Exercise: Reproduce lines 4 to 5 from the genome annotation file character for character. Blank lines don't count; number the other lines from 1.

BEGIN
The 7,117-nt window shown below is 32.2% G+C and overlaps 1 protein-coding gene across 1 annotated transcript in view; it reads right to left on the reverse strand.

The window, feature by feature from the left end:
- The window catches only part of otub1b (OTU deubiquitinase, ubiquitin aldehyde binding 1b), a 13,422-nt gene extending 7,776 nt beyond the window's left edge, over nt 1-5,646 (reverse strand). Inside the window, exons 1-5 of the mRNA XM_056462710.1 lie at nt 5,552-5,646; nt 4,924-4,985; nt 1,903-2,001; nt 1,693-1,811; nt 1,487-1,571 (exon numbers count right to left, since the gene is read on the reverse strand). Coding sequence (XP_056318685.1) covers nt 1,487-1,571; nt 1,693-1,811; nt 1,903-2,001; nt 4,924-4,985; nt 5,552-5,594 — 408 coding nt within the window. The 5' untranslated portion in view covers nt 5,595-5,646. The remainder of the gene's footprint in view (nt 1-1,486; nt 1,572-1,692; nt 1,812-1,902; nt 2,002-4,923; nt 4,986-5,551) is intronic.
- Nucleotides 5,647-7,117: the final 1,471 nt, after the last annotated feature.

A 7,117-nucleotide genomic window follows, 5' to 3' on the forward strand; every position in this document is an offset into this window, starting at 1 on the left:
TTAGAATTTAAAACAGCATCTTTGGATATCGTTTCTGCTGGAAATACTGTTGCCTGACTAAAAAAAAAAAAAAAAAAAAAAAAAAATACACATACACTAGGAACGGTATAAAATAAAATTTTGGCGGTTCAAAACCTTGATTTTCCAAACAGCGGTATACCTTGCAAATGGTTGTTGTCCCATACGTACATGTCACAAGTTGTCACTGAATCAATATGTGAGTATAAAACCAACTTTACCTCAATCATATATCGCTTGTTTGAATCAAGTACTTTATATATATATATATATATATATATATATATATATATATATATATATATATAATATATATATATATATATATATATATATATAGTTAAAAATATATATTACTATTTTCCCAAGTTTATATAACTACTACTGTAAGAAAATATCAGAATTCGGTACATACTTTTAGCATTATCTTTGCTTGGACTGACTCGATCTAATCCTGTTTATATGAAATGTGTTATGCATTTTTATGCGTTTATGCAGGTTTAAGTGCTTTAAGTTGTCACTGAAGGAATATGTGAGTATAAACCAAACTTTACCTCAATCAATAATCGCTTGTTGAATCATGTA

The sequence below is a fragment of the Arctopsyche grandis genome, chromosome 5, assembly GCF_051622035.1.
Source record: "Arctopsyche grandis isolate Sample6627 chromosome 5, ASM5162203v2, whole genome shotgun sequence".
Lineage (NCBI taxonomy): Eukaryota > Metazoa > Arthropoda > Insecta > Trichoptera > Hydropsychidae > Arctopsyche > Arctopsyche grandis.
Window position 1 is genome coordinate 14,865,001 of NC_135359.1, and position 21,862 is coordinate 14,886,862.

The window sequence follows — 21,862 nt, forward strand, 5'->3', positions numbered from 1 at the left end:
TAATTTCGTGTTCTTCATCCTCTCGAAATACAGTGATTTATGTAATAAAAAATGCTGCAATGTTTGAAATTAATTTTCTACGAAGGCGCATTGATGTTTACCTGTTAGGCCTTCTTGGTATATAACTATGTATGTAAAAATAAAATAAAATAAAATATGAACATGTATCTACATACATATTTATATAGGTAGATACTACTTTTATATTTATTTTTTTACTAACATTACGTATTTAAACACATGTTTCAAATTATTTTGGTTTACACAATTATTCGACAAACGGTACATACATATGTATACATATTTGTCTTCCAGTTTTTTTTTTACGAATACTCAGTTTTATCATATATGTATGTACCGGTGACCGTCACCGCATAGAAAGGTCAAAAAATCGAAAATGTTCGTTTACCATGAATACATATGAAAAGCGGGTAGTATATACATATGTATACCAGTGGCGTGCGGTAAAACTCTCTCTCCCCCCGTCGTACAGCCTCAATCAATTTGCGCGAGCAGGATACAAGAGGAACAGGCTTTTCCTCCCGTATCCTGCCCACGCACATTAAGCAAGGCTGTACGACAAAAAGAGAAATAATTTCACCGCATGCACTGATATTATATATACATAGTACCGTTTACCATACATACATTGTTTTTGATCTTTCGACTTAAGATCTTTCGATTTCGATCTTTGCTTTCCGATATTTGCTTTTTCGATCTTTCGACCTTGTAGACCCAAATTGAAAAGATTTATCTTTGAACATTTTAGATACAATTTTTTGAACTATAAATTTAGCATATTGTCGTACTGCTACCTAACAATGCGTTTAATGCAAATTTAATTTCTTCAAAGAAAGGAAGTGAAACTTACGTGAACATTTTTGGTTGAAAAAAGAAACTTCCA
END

- Nucleotides 5,647-7,117: the final 1,471 nt, after the last annotated feature.

A 7,117-nucleotide genomic window follows, 5' to 3' on the forward strand; every position in this document is an offset into this window, starting at 1 on the left: